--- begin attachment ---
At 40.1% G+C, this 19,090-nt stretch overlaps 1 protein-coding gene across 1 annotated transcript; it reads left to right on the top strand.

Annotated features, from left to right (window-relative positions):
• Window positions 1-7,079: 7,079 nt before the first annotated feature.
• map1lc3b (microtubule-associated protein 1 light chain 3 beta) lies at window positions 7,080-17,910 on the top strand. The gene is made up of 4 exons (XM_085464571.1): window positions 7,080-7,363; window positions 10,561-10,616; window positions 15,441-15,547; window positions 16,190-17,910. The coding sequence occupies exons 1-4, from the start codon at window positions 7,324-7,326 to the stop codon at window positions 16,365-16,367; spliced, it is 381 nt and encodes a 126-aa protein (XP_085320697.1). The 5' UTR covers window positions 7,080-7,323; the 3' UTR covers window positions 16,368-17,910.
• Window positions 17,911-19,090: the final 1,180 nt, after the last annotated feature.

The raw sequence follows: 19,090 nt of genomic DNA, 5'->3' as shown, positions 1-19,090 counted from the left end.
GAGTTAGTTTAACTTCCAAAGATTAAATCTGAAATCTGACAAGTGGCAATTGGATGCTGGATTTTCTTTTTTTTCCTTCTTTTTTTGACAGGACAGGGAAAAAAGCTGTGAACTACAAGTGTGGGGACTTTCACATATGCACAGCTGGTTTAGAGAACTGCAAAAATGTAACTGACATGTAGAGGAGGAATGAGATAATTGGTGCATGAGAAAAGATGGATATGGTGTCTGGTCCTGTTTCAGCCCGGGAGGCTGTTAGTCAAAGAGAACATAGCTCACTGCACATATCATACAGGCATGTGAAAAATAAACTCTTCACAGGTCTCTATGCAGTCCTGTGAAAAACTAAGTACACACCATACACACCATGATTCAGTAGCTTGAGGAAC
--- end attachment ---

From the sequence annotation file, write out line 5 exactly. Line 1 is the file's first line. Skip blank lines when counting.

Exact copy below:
• Window positions 17,911-19,090: the final 1,180 nt, after the last annotated feature.